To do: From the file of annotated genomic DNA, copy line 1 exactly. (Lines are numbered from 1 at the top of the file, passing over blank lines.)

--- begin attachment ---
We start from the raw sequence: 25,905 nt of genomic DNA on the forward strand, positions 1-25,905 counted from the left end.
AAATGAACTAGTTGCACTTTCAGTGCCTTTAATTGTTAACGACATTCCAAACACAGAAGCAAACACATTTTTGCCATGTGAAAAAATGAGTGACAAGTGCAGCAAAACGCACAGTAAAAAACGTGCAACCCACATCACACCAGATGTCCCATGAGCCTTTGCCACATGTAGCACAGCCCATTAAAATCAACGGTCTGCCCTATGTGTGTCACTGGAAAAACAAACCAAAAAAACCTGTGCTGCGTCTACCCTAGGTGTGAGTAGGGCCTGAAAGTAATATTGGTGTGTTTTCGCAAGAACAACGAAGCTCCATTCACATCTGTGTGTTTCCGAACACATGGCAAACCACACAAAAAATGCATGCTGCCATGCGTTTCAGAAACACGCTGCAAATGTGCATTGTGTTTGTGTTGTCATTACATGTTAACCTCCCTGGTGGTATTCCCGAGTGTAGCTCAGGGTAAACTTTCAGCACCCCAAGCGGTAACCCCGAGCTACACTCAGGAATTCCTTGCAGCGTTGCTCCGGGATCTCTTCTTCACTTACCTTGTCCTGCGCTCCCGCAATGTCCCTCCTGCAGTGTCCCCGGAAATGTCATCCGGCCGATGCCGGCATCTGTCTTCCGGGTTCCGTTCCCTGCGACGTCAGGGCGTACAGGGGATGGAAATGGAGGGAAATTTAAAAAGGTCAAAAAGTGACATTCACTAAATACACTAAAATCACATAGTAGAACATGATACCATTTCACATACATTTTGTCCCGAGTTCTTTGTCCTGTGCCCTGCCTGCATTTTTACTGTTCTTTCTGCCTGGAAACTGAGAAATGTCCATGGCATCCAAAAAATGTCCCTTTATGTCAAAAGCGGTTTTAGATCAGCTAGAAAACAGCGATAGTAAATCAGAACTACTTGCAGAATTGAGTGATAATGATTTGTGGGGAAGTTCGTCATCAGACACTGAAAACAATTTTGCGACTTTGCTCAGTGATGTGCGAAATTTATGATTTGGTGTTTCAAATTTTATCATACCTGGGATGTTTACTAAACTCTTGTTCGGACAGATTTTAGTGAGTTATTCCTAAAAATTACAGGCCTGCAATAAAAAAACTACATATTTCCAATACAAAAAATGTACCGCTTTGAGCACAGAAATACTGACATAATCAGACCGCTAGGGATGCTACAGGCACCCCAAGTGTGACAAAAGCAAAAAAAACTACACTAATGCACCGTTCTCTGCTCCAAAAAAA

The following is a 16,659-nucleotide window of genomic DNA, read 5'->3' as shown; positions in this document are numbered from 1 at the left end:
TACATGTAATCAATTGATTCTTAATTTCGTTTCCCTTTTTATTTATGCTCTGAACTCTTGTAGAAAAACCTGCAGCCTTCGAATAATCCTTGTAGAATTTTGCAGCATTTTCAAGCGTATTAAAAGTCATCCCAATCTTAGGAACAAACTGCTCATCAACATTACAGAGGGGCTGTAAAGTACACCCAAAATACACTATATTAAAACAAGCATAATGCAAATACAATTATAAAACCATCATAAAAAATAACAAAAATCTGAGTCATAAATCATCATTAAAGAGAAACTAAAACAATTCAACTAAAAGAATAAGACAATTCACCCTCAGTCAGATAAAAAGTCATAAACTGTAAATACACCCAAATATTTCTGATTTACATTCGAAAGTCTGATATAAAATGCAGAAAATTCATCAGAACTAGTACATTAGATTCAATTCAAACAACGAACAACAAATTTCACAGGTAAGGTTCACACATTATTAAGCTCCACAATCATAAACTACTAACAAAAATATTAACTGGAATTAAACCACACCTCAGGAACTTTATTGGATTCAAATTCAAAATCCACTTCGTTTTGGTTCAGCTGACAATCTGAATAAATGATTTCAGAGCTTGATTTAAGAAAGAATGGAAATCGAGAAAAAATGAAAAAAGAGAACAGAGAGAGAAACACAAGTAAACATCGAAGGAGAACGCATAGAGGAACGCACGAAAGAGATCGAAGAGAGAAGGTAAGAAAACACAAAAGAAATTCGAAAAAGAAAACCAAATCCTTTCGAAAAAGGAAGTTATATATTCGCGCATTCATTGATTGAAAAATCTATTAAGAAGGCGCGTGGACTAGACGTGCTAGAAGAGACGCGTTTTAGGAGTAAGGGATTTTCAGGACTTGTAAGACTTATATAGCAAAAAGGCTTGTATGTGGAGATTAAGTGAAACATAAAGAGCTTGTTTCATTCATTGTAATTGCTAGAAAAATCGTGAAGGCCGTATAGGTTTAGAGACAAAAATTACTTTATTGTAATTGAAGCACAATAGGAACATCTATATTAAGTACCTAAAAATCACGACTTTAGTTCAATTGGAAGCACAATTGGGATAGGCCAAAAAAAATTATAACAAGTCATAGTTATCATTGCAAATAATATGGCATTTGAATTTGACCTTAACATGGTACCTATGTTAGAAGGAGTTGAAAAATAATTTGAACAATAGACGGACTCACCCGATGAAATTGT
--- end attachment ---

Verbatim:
We start from the raw sequence: 25,905 nt of genomic DNA on the forward strand, positions 1-25,905 counted from the left end.